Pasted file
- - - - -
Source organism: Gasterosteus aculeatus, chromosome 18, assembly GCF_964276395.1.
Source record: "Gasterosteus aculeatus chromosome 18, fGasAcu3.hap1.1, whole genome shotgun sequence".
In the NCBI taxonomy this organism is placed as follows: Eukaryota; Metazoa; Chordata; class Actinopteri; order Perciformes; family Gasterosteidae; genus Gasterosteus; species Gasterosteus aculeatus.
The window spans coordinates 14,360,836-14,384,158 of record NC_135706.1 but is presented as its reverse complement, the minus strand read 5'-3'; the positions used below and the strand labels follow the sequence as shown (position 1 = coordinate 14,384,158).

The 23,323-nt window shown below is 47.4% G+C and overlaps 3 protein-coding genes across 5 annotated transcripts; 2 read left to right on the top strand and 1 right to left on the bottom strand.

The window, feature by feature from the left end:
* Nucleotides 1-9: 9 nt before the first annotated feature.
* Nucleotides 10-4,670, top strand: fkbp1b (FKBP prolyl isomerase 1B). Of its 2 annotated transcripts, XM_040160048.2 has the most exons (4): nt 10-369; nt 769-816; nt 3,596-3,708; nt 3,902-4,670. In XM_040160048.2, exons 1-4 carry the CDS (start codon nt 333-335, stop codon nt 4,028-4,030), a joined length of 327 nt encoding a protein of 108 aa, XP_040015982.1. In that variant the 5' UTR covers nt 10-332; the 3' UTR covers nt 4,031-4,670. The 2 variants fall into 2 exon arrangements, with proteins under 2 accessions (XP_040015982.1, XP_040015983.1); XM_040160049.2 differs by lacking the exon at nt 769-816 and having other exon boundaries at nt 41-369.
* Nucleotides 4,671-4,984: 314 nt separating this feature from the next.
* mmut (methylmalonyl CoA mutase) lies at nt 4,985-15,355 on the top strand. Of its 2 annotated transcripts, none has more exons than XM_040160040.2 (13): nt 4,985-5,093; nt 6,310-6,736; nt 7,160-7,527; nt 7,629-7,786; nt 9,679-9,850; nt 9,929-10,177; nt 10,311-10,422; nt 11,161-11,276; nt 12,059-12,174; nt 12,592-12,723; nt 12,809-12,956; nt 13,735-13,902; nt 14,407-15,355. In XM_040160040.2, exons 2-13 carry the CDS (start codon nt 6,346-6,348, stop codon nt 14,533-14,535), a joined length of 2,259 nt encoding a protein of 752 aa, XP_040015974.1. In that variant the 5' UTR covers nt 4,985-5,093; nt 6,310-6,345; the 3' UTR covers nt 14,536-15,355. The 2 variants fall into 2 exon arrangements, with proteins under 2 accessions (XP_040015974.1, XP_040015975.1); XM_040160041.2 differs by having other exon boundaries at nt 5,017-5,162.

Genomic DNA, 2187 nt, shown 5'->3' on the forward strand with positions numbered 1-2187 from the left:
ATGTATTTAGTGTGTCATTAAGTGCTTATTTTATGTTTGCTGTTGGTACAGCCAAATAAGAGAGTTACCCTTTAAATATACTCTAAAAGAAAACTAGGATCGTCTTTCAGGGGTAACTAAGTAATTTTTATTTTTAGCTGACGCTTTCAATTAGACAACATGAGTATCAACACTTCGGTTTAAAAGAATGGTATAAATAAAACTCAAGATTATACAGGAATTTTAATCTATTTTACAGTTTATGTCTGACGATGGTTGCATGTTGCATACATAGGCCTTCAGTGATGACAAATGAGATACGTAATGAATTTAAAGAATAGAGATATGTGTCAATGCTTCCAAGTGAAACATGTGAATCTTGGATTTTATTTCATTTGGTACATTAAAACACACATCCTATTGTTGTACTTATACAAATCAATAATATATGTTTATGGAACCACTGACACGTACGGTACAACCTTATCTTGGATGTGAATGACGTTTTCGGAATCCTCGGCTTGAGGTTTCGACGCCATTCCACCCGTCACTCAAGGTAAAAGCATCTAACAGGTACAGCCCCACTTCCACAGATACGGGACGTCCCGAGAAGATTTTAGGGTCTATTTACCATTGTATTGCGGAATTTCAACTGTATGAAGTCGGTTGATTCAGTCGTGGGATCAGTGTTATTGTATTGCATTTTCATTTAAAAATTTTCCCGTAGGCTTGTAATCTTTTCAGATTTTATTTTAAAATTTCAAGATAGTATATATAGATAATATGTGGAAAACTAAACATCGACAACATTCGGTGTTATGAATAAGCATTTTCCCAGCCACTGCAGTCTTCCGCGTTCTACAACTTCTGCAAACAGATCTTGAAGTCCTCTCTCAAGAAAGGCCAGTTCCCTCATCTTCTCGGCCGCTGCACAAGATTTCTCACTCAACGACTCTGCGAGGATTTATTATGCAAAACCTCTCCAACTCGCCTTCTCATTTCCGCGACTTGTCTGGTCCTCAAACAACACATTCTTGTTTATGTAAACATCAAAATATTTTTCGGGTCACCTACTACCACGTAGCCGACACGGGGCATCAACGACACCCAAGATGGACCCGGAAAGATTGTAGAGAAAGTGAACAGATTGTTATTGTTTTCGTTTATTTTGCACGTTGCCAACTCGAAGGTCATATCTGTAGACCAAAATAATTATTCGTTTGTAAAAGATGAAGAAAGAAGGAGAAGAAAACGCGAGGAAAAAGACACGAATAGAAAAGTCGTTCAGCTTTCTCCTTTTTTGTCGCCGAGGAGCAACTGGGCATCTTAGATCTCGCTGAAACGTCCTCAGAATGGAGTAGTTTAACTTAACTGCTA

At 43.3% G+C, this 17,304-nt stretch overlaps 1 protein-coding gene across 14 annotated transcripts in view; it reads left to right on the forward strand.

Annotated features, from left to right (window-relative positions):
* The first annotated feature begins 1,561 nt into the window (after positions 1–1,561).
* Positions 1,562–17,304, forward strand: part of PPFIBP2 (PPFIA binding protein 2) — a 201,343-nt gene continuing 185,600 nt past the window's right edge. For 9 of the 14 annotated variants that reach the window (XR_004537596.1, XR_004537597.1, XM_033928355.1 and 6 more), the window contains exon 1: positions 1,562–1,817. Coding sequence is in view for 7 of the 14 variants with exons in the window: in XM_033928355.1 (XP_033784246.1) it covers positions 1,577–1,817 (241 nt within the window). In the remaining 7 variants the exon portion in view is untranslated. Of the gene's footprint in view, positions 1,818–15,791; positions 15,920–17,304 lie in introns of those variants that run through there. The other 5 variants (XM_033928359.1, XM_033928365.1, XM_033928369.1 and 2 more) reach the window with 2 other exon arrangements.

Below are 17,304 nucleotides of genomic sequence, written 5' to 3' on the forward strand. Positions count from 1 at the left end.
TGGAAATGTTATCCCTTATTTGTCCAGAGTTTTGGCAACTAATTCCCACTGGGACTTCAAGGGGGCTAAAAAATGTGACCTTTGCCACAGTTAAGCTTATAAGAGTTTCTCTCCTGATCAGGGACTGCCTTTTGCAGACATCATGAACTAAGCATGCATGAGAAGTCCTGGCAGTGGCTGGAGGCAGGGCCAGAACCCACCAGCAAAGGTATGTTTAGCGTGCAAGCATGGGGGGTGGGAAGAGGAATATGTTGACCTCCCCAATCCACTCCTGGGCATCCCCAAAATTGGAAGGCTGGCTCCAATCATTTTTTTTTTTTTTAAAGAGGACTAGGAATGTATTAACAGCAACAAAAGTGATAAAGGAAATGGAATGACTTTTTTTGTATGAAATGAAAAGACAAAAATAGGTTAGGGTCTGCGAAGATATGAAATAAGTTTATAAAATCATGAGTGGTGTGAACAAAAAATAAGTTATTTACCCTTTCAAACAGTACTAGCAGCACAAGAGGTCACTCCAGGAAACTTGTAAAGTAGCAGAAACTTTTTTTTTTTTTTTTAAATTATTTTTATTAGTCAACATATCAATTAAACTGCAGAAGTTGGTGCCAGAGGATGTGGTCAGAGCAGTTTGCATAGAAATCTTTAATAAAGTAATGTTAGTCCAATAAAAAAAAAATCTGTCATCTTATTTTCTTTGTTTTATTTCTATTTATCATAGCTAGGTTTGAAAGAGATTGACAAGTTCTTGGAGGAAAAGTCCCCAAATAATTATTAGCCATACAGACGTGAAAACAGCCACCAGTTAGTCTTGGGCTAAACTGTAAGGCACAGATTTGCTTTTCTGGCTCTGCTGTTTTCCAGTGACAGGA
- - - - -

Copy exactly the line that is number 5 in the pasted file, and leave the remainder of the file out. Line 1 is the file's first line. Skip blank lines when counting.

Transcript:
The 23,323-nt window shown below is 47.4% G+C and overlaps 3 protein-coding genes across 5 annotated transcripts; 2 read left to right on the top strand and 1 right to left on the bottom strand.